Just last year, Slack released a suite of new APIs designed to make it easier for developers to build new apps on top of Slack. The most intriguing of these is BotKit, an open-source framework for building automated services that users can access through conversational interfaces. The aim is for Slack “bots” to increasingly automate the most tedious business interactions, from setting up meetings to expense reporting and recapping basic information to colleagues.
Slack recently announced a partnership with a syndicate of leading venture capital firms — including Accel, Andreessen Horowitz, Index Ventures, Kleiner Perkins, and Spark Growth — to create an $80 million fund that will invest in software projects that complement its core technology. Since it’s inception, Slack invested in 3 companies, 2 of which create bots that are integrated on Slack’s core platform.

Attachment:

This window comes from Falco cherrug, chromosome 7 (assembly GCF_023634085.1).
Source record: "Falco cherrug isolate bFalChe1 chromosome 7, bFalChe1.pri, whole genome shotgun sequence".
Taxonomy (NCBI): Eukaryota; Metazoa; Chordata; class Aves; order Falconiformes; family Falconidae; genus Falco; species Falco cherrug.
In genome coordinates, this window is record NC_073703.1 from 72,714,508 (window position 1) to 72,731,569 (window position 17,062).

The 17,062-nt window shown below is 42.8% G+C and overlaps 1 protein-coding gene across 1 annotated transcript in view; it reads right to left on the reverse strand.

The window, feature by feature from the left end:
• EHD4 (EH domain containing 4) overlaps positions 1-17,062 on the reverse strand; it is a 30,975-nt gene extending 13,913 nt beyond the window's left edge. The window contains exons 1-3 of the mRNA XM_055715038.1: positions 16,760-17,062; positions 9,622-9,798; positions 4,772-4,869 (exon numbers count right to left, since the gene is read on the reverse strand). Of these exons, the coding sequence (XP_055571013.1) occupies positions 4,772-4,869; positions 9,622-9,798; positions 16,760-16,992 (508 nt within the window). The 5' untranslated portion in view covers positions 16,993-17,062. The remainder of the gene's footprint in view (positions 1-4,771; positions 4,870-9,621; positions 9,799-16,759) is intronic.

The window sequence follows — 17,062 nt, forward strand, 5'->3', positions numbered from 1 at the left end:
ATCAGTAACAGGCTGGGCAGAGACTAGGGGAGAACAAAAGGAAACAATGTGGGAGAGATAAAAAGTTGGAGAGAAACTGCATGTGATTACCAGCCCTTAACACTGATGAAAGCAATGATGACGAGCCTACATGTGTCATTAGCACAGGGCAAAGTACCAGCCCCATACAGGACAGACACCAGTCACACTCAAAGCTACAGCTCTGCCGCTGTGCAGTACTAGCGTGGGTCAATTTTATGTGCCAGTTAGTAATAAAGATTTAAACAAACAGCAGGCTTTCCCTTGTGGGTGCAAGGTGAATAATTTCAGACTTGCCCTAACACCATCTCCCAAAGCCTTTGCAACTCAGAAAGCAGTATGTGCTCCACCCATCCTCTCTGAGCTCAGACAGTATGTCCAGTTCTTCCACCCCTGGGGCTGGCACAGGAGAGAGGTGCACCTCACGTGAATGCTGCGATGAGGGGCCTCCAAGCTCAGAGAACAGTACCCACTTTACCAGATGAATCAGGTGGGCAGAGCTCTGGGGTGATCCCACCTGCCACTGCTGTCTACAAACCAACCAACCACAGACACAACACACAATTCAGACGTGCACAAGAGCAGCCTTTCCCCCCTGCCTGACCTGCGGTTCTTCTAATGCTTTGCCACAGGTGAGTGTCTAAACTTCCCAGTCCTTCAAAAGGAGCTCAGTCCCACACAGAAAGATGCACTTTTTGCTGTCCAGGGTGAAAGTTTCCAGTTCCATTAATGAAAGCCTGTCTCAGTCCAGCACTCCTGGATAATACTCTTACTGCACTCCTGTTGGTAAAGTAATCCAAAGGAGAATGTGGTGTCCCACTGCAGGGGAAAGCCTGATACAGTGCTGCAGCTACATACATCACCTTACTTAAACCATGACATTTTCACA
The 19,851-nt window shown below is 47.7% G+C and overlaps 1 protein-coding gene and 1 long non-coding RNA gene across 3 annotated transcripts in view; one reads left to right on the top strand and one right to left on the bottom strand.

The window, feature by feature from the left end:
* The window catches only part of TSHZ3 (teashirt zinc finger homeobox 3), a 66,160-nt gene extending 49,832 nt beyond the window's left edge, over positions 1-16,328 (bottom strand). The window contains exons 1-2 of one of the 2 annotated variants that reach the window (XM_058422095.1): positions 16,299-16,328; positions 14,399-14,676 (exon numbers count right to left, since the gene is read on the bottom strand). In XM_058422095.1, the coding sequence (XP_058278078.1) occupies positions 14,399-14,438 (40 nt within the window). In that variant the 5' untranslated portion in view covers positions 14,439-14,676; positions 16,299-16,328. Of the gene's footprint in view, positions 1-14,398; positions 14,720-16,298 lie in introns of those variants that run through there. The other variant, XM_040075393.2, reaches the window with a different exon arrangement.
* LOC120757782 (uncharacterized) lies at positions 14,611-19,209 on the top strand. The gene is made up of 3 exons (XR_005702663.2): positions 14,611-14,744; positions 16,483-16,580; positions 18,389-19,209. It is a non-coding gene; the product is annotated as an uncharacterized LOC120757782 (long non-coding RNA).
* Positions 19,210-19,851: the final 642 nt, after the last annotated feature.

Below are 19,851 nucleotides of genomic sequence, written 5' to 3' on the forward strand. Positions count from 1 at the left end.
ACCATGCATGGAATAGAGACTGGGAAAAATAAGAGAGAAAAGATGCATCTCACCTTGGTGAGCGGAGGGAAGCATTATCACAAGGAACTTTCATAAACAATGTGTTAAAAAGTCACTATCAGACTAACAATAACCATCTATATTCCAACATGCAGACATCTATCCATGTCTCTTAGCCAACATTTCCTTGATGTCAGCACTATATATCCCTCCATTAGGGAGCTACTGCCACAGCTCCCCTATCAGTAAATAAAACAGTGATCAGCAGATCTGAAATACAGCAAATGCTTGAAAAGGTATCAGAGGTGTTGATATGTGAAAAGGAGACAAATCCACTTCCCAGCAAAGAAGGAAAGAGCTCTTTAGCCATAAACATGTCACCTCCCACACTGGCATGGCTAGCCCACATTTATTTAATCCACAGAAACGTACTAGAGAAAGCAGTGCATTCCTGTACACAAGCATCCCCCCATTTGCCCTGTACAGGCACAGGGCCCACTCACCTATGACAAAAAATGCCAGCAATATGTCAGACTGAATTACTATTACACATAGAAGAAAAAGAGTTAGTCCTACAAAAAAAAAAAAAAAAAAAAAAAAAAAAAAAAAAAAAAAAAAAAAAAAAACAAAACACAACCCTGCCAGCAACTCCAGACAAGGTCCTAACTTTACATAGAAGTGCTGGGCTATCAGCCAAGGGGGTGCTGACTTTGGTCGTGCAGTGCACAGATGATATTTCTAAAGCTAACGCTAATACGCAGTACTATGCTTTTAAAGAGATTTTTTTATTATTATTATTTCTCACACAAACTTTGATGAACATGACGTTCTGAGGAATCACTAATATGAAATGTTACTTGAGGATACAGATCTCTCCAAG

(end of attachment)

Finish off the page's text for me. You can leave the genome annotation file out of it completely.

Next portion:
Powerful speech recognition software has been overlooked as a game-changing technology, but it will grab headlines in 2016 as it converges with AI. The most compelling speech recognition innovation is being driven by Baidu’s Chief Scientist Andrew Ng (also the Co-Founder and Chairman of Coursera), who left a post at Google to run the company’s Silicon Valley AI Lab (SVAIL). (Disclosure: GSV owns shares in Coursera)
As Ng recently observed, “Speech recognition, depending on the circumstances, is say 95 per cent accurate… That’s really annoying if it gets one in 20 wrong and you probably don’t want to use it very often. I think that as speech recognition accuracy goes from say 95 per cent to 98, 99 to 99.9, all of us will go from barely using it today or infrequently to using it all the time.”